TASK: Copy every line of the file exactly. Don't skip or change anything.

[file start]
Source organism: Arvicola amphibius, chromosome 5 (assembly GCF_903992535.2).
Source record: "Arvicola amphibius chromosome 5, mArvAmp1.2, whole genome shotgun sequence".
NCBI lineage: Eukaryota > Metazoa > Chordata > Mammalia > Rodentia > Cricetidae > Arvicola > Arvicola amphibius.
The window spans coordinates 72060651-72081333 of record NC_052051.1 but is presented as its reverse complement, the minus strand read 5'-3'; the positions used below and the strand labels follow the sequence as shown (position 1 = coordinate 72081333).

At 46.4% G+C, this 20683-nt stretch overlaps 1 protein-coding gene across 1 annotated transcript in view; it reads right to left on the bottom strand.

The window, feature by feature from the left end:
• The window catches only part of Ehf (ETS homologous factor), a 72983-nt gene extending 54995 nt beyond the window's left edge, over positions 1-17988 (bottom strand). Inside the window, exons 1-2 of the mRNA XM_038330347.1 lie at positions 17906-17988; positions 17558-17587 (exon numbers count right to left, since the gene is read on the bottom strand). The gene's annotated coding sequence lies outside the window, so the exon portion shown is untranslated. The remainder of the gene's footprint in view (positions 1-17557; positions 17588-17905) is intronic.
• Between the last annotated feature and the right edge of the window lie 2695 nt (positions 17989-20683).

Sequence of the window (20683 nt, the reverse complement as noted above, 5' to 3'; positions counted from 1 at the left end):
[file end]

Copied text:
Source organism: Arvicola amphibius, chromosome 5 (assembly GCF_903992535.2).
Source record: "Arvicola amphibius chromosome 5, mArvAmp1.2, whole genome shotgun sequence".
NCBI lineage: Eukaryota > Metazoa > Chordata > Mammalia > Rodentia > Cricetidae > Arvicola > Arvicola amphibius.
The window spans coordinates 72060651-72081333 of record NC_052051.1 but is presented as its reverse complement, the minus strand read 5'-3'; the positions used below and the strand labels follow the sequence as shown (position 1 = coordinate 72081333).

At 46.4% G+C, this 20683-nt stretch overlaps 1 protein-coding gene across 1 annotated transcript in view; it reads right to left on the bottom strand.

The window, feature by feature from the left end:
• The window catches only part of Ehf (ETS homologous factor), a 72983-nt gene extending 54995 nt beyond the window's left edge, over positions 1-17988 (bottom strand). Inside the window, exons 1-2 of the mRNA XM_038330347.1 lie at positions 17906-17988; positions 17558-17587 (exon numbers count right to left, since the gene is read on the bottom strand). The gene's annotated coding sequence lies outside the window, so the exon portion shown is untranslated. The remainder of the gene's footprint in view (positions 1-17557; positions 17588-17905) is intronic.
• Between the last annotated feature and the right edge of the window lie 2695 nt (positions 17989-20683).

Sequence of the window (20683 nt, the reverse complement as noted above, 5' to 3'; positions counted from 1 at the left end):